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When you think of hard-driving swing,
daring expression, sophistication and elegance in artistry, formidable
technique and a thunderous sound, there are only a small handful
of young pianists you think of and one of them is most assuredly
ERIC REED. But don’t think of him as a just a pianist; Eric is one
of the new generation’s most advanced thinkers in Jazz music.
Born in Philadelphia, PA. on June 21,
1970, Eric grew up playing Gospel music in his father’s storefront
Baptist church, starting at the age of five. "My father was a minister
but he also used to sing with a Gospel group in Philly called the
Bay State Singers. He was my earliest musical influence. I also
was hit heavily by Edwin Hawkins’ music of the 1970s. Gospel music
remains a large part of my playing today." Afterwards, young Reed
was bitten by the Jazz bug after hearing recordings of Art Blakey,
Ramsey Lewis and Dave Brubeck.
A child prodigy, Eric started playing
piano at age two and formal instruction began at age seven at Philadelphia’s
Settlement Music School. However, he remained primarily self-taught,
often confounding his instructors by not learning the written music,
but listening to them play it first and memorizing musical pieces
note-for-note. "I wasn’t interested in Bach at the time; I was checking
out Horace Silver."
By age eleven, his family moved to Los
Angeles and he continued his formal instruction at the R.D. Colburn
School of Arts where his theory teacher Jeff Lavner, finally realizing
that Eric was simply not going to bear the classics, turned him
onto recordings of great Jazz pianists. Clearly, Eric was setting
out to carve his own path early. "My neighborhood library had all
kinds of hip Jazz records and I was in there everyday checking them
out. Everything was there: Ahmad Jamal, Erroll Garner, Oscar Peterson,
McCoy Tyner -- it was unbelievable! By the time I was thirteen,
I didn’t realize it but, I had digested all of the Jazz recordings
that musicians were expected to know."
After four years of intense self-teaching
combined with mentoring by composer Harold Battiste, Eric could
be heard around town working leading his own groups and working
in the bands of Teddy Edwards, Gerald Wilson, Clora Bryant and John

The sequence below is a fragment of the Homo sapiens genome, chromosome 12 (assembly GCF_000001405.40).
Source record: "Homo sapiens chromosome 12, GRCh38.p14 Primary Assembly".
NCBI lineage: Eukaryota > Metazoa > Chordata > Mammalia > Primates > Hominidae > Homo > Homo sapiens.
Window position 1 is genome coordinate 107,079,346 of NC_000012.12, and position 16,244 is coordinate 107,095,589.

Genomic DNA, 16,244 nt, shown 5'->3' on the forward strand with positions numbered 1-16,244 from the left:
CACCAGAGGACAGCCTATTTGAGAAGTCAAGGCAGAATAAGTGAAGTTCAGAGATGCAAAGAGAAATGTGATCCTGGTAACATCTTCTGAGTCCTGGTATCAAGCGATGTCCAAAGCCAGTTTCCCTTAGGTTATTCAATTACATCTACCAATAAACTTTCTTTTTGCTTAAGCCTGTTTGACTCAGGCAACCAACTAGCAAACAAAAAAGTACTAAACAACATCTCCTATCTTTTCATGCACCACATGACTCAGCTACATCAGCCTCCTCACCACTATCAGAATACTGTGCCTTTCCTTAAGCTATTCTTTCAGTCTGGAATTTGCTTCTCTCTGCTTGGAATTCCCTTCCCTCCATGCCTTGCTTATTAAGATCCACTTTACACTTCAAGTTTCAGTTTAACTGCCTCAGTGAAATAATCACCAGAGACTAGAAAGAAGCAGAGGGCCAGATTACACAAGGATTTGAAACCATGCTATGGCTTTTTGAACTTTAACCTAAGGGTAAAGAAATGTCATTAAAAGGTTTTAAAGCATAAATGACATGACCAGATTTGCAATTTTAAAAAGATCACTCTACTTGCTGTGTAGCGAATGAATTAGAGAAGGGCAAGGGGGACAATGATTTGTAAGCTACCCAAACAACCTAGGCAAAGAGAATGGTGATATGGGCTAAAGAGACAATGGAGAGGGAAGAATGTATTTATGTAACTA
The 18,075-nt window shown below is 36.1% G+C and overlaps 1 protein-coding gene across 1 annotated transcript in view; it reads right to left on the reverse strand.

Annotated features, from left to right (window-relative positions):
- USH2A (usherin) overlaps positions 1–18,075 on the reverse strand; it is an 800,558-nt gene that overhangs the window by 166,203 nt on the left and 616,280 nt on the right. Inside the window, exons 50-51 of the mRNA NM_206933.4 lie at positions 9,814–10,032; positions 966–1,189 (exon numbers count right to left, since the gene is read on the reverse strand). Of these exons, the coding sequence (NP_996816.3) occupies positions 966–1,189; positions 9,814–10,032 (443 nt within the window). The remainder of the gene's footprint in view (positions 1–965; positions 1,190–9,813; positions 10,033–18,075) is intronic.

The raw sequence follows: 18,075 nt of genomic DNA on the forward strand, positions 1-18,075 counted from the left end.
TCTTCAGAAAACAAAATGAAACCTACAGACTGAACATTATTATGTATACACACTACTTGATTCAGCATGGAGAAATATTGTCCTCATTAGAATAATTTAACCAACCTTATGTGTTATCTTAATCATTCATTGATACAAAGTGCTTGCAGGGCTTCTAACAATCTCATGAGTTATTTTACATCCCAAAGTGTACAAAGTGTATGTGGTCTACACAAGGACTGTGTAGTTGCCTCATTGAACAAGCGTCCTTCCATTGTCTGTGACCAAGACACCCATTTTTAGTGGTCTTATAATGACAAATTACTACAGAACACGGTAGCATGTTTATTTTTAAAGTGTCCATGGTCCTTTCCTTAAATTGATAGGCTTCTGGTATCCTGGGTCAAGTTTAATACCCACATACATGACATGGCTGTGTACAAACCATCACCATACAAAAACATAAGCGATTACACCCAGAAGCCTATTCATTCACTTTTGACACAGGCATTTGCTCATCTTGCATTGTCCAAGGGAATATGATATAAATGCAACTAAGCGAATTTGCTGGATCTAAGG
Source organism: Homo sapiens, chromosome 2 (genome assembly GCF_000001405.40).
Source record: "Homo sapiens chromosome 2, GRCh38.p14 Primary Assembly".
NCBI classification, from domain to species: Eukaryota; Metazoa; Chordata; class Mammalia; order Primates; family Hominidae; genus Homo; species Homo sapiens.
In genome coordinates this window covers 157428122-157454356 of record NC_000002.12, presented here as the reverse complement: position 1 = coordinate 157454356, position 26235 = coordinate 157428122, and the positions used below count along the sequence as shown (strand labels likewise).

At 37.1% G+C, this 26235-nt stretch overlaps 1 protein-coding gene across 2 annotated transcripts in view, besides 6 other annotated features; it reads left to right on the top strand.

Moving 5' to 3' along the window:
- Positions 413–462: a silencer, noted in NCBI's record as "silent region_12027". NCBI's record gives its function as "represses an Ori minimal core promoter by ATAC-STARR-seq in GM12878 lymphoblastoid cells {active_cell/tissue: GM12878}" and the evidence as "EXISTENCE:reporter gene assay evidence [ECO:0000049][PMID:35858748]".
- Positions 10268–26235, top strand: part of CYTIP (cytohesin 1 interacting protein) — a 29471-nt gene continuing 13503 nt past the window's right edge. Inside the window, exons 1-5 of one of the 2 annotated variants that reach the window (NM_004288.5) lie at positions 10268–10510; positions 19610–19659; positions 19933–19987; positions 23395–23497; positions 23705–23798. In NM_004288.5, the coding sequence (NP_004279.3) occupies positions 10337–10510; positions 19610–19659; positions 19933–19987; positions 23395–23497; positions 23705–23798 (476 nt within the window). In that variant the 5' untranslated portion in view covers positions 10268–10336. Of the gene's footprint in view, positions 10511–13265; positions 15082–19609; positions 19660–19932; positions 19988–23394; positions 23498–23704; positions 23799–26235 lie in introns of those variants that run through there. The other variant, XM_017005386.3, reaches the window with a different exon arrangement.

Clayton. He attended Cal State Northridge for one year during which
he toured briefly with Wynton Marsalis at age 18. A year later,
Eric joined Marsalis’ Septet (1990-91; 1992-95). He spent two years
with the Lincoln Center Jazz Orchestra (1996-98), making countless
recordings and TV appearances with them. Reed also worked in the
bands of Freddie Hubbard and Joe Henderson (1991-92). Eric continues
to perform and record with an assorted multitude of masters like
Elvin Jones, Benny Carter, Wayne Shorter, Ron Carter, Cassandra
Wilson, Jimmy Heath, Clark Terry, Dianne Reeves and a host of other
diverse performers including Natalie Cole, Patti Labelle, Oleta
Adams, Edwin Hawkins, Jessye Norman and Quincy Jones.
Since 1995, Eric has been touring the
world with his own ensembles, making serious waves in the Jazz community.
The legendary Ahmad Jamal has called Eric, "one of my very favorite
pianists." Eric’s recording Pure Imagination,
shot to #1 on the Gavin chart and stayed there for seven weeks,
earning him the 1999 Gavin Artist of the Year award. His next recording,
Manhattan Melodies was also
#1 on Gavin for several weeks. A masterful composer/arranger Reed
has scored music for independent films as well as mainstream, including
the comedy "Life," featuring Eddie Murphy and Martin Lawrence.
In addition to leading a quintet that
features some of the finest young talent on the scene, Eric presently
expands his musical horizons in the area of education, teaching
in various situations worldwide. Away from the piano, Eric serves
as the artistic director of a concert series called Jazz Composer
Portraits at Columbia University’s Miller Theater. Eric’s latest
release is FROM MY HEART,
his first ever recording of all ballads.
Check out all the info on Eric's own website.